# Number of final states in a minimal DFA

Is the number of final states in a DFA at least the number of final states in its minimal DFA?

Is the answer even yes? Any help would be appreciated.

• I am afraid that you have accepted an answer that is wrong. Otherwise, could you please point out where my answer is not good enough? – Apass.Jack Mar 7 at 18:43

No. An easy counterexample to think about is a line of states that are all final states and they transition to the right on 0 or 1. So like A ->(0,1) B -> (0,1) -> C -> (0,1) C where the final node simply loops on itself for 0 and 1. Using Myhill-Nerode this would simplify down to a single start state that loops on itself. So the number of final states isn't necessarily a construction on the number of states after minimizing.

• I'm not sure whether that counterexample is valid, since there are fewer final states in the minimal DFA than the preminimization DFA. What I was asking is that, for any DFA, the number of final states in it is less than or equal to the number of final states in its minimal DFA. – Johnny Wang Mar 7 at 17:34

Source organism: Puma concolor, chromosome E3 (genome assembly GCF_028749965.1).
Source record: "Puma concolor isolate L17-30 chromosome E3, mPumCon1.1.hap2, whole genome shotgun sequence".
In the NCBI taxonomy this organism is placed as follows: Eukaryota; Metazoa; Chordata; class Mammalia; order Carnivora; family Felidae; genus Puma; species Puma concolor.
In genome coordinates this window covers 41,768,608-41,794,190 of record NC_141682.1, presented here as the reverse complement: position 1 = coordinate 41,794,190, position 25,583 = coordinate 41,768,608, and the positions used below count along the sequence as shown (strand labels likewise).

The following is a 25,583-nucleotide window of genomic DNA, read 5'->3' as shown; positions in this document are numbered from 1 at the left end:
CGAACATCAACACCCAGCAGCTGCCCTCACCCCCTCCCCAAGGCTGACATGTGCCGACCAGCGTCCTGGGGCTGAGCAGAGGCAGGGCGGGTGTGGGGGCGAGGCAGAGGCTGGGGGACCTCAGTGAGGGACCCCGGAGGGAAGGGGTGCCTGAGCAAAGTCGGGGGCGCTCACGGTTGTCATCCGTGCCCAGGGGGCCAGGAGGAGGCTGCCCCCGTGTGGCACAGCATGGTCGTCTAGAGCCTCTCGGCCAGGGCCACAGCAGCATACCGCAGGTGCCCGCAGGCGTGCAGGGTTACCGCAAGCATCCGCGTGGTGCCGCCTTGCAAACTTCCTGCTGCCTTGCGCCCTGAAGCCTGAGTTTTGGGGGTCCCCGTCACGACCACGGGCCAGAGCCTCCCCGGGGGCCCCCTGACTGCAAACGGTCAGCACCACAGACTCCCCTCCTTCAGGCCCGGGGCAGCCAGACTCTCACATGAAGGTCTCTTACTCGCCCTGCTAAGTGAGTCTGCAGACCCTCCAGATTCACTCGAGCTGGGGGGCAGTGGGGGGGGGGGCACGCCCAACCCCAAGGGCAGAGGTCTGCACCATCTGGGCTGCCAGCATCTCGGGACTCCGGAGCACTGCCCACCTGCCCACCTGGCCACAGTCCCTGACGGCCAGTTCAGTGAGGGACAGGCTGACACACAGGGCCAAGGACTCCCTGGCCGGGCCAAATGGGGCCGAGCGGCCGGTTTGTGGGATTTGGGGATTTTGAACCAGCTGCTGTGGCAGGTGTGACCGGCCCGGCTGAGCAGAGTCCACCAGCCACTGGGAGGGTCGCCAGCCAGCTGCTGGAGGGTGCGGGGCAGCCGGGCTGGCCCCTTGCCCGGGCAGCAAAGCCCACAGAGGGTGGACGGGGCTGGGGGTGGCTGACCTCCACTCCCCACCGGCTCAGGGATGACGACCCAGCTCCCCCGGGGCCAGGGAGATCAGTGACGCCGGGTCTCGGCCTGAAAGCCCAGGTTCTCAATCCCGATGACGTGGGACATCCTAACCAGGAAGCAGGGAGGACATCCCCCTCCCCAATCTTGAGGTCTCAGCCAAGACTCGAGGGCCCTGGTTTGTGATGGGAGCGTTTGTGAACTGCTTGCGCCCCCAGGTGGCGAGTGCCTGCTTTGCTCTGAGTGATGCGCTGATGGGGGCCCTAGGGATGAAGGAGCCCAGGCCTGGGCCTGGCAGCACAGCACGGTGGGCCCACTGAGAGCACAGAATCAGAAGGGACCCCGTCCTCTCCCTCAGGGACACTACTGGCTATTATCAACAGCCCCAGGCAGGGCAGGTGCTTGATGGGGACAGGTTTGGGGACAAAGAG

• @JohnnyWang Please don't accept an answer until you're sure that it actually answers your question. In particular, Justin can't delete this answer because it's the accepted one. – David Richerby Mar 7 at 19:09

Yes, the number of final states in a DFA is at least the number of final states in its minimal DFA. Your proof is correct at some level of formality.

Intuitively, as you have noticed, any DFA for $$L$$ can be reduced to the minimal DFA for $$L$$ by merging states, which must merge any final states to a final state.

Here is how to make your proof mathematically more formal. Let $$L$$ be a language over $$\Sigma$$ and $$D=(Q,\Sigma,\delta,s,F)$$ be a DFA that accepts $$L$$. Let $$M$$ be the set of Myhill-Nerode equivalence classes with respect to $$L$$.

Define a map $$m:Q\to M$$ such that $$m(q)=[w]$$, where $$w$$ is any input that will drive $$D$$ to state $$q$$ and $$[w]$$ is the Myhill-Nerode equivalence class that contains $$w$$. We can verify that $$m$$ is well-defined, i.e., $$[w_1]=[w_2]$$ if both $$w_1$$ and $$w_2$$ drive $$D$$ to $$q$$.

We can verify or recall the following claims, thus completing this proof.

• $$m$$ maps a final state in $$D$$ to a Myhill-Nerode equivalence class that contains a word in $$L$$.
• all final states in the minimal DFA of $$L$$ are in one-to-one correspondence to all Myhill-Nerode equivalence classes that contain a word in $$L$$.

Here is a simple related exercise.

Exercise. The number of non-final states in a DFA is at least the number of non-final states in its minimal DFA.